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    Health Care Reform:

    Health Insurance & Affordable Care Act

    Well-Child Visits: What Health Reform Covers

    Your children need regular preventive care from a doctor, sometimes called wellness visits or well-child visits. These checkups may include blood tests, height and weight measurements, and vaccines and will help track and protect your child’s health as he or she grows into an adult.

    The Affordable Care Act uses guidelines set by the American Academy of Pediatrics as the blueprint for providing children's health care. Those guidelines call for:

    • Regular checkups from birth through age 18
    • Scheduled immunizations
    • Screenings for childhood diseases

    You do not have to pay a copay for this care because it is preventive care and is covered under most, but not all, insurance plans. Plans available as part of the Affordable Care Act, must cover these services for children with no additional cost to you.

    Well-Child Visits

    Your children will do best if you make sure they get well-child visits on a regular basis. This should start even before they're born. As a mom-to-be, you are entitled to prenatal visits. That gives you a chance to talk to a doctor about breastfeeding, child safety, and newborn care.

    Well-child visits should follow this schedule:

    • Right after your baby is born
    • At 1 week old
    • At 1 month old
    • At 2 months old
    • At 4 months old
    • Every three months from 6 months old to 2 years old
    • At 2 1/2 years old
    • Every year from 3 years old until age 18

    These visits for preventive care can be separate from other appointments.

    Well-Child Checkups: Birth to Age 2

    At every checkup, your child's doctor will look mostly for the same things:

    • Your baby's growth by measuring her head, weight, and height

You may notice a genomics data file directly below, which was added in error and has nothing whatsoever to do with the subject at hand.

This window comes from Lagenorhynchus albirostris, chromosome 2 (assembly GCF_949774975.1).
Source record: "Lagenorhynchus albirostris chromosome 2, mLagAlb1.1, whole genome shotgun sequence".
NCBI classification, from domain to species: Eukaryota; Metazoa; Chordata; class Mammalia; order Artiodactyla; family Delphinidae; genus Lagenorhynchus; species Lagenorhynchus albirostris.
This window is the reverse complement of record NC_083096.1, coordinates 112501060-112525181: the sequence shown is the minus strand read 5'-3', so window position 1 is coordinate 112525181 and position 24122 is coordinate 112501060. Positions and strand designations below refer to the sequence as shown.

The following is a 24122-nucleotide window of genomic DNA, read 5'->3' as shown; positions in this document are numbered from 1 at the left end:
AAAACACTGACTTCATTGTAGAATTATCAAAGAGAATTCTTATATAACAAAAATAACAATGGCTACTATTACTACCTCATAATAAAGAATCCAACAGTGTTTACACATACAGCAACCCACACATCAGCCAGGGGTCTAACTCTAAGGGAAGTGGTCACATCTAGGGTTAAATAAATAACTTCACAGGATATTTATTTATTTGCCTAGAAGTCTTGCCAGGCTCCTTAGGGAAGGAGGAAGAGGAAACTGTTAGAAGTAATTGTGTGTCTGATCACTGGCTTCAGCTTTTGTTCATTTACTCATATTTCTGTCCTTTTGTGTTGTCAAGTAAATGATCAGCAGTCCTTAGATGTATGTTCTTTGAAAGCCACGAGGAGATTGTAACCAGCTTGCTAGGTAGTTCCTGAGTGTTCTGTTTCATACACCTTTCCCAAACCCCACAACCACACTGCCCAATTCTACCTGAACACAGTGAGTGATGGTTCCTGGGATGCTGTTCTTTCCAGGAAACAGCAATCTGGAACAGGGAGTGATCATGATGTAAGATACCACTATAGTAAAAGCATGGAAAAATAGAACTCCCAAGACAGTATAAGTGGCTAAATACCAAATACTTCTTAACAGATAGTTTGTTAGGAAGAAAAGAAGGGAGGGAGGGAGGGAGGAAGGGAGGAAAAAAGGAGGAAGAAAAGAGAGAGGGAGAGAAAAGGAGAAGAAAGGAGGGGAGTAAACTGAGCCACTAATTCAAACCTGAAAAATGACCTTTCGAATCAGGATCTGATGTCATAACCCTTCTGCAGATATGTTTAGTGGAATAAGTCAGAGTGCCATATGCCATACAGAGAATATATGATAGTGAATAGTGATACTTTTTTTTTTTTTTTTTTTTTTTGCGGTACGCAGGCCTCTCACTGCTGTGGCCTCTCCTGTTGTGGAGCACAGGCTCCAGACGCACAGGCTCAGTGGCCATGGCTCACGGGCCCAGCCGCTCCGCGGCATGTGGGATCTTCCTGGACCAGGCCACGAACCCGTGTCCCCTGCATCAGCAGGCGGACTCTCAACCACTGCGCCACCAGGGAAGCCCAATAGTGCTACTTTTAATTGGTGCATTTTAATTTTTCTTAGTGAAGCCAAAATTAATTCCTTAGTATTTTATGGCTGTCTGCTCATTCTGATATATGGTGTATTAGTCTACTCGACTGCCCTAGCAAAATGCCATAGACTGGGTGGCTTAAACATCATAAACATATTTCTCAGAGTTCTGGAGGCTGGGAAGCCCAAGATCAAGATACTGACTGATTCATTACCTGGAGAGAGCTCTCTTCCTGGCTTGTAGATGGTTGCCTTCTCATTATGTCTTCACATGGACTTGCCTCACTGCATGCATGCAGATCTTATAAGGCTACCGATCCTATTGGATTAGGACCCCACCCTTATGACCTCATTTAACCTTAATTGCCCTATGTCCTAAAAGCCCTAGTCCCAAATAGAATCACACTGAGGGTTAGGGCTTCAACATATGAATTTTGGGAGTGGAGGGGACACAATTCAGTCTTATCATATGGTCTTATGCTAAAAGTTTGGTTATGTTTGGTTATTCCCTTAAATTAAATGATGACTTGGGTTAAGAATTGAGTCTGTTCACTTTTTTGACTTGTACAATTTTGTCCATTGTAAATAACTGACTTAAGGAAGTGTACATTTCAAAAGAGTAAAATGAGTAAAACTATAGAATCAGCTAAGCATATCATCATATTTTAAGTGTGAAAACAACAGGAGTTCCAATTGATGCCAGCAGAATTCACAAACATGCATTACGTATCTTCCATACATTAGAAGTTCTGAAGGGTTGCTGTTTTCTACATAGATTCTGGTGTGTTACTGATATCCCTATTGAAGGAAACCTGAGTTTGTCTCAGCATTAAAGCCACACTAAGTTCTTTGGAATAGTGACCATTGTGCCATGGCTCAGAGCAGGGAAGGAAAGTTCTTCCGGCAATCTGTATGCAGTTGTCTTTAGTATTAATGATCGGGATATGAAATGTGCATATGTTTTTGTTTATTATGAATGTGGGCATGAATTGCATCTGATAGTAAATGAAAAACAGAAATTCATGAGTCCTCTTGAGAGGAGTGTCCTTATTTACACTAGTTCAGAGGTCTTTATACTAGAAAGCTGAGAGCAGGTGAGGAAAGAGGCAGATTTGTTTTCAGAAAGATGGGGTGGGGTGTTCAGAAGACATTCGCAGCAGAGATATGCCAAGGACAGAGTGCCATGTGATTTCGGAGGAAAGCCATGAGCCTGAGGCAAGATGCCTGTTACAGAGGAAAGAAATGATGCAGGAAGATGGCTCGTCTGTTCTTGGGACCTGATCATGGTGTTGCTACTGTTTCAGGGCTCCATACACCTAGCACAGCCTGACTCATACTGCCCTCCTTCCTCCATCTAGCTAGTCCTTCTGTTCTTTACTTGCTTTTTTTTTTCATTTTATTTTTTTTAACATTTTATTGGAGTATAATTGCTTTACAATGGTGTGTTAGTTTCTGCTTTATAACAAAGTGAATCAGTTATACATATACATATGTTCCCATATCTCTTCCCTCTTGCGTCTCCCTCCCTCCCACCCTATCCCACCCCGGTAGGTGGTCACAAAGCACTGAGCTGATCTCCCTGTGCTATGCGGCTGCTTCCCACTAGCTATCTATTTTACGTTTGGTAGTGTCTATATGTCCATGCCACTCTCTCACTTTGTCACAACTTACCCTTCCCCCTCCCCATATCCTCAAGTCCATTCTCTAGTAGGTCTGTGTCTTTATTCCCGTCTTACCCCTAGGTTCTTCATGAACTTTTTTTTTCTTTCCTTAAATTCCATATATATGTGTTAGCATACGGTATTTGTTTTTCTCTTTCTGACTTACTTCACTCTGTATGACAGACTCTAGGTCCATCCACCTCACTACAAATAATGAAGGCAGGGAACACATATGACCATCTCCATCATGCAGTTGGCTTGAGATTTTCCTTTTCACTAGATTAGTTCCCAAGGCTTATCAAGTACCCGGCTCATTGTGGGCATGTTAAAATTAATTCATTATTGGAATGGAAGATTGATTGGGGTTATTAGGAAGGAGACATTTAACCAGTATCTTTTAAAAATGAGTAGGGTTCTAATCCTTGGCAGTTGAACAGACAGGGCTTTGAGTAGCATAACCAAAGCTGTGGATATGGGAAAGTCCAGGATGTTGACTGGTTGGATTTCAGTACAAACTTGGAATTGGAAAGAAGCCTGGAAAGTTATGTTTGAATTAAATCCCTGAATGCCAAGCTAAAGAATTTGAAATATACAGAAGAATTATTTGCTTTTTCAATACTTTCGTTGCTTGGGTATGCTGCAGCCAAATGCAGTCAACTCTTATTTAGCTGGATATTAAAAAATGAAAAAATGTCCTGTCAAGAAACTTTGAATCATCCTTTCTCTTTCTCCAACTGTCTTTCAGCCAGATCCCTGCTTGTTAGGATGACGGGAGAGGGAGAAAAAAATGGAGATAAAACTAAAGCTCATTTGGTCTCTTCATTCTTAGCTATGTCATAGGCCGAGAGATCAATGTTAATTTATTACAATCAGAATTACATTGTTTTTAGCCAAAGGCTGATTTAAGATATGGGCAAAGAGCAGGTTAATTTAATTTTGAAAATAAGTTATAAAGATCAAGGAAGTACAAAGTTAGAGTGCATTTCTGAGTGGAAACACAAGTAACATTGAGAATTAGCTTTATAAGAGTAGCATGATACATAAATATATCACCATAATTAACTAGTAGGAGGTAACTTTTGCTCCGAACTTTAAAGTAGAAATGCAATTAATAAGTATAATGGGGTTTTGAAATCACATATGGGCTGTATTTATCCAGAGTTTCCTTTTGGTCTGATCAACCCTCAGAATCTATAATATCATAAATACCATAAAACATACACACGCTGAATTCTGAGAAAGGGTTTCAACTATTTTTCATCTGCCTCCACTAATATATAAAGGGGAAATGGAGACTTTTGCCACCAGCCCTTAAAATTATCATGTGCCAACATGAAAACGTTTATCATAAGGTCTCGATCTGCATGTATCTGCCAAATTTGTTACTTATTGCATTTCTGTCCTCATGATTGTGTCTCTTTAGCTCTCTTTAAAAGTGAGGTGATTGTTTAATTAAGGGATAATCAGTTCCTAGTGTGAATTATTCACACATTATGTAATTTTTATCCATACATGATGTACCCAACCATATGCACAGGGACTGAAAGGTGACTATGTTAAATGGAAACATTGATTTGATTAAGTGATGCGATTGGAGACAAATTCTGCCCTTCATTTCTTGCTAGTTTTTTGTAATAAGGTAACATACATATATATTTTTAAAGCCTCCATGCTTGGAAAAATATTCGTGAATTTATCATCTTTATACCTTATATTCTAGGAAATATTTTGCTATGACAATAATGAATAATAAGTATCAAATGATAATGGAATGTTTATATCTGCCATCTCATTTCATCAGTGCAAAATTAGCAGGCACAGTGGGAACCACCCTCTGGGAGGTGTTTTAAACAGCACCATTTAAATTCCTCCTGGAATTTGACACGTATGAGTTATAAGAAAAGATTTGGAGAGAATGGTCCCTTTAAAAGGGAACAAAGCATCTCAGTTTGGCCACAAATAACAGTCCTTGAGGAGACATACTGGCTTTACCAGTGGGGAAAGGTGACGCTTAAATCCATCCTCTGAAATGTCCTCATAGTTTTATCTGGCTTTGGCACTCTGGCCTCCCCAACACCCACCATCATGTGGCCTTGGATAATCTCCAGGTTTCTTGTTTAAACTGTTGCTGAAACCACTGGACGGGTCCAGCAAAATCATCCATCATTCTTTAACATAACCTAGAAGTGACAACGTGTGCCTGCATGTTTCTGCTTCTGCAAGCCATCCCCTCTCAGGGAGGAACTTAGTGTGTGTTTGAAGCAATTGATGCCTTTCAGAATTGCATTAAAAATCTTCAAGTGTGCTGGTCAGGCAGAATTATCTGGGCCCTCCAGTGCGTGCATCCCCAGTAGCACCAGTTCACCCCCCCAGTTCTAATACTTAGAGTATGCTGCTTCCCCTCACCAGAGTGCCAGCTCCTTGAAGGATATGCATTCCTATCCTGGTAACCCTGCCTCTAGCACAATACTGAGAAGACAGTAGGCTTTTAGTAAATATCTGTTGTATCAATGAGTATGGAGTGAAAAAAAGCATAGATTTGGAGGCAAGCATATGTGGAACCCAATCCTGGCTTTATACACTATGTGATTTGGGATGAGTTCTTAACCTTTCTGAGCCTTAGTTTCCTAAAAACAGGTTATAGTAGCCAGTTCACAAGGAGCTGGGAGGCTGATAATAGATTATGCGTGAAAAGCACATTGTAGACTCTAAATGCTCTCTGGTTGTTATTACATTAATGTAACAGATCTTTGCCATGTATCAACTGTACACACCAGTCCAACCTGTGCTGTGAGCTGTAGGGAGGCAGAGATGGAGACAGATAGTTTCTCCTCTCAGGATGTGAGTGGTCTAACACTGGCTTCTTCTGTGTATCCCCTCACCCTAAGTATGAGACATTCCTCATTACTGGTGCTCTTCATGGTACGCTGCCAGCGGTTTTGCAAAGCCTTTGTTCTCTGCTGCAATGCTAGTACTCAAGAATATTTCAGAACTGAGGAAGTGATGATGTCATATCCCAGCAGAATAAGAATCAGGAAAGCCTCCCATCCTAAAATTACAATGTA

• Your baby's nourishment by talking about your baby's eating habits
    • Your baby's physical development and movement
    • Your baby's language development by listening to the sounds she makes and how she echoes sounds
    • Your baby's socialization by talking with you about how she responds to you and to other people she comes in contact with
    • Your baby's safety at home, away from home, and in the car, including immunizations

    The nature of the exams will change somewhat depending on your baby's age.

    Your child's doctor may do some specific screening tests or offer some preventive measures at specific well-child visits. Examples include:

    • Fluoride supplements. If you live somewhere without fluoride in your water source, your pediatrician will prescribe fluoride supplements for your child starting at age 6 months at no cost to you.
    • Autism Spectrum Disorder screening. At almost every visit, the doctor looks for signs of ASD based on what you say about your baby as well as by observing your child. A more formal test for autism happens twice -- at 18 months and at 24 months. At these times, your doctor will ask you to fill out a questionnaire about your baby's behavior and development.
    • Lead screening. If you live in a house that was built before 1978, your pediatrician will test a small sample of your child's blood at 9-12 months and at 24 months to check the amount of lead in it.

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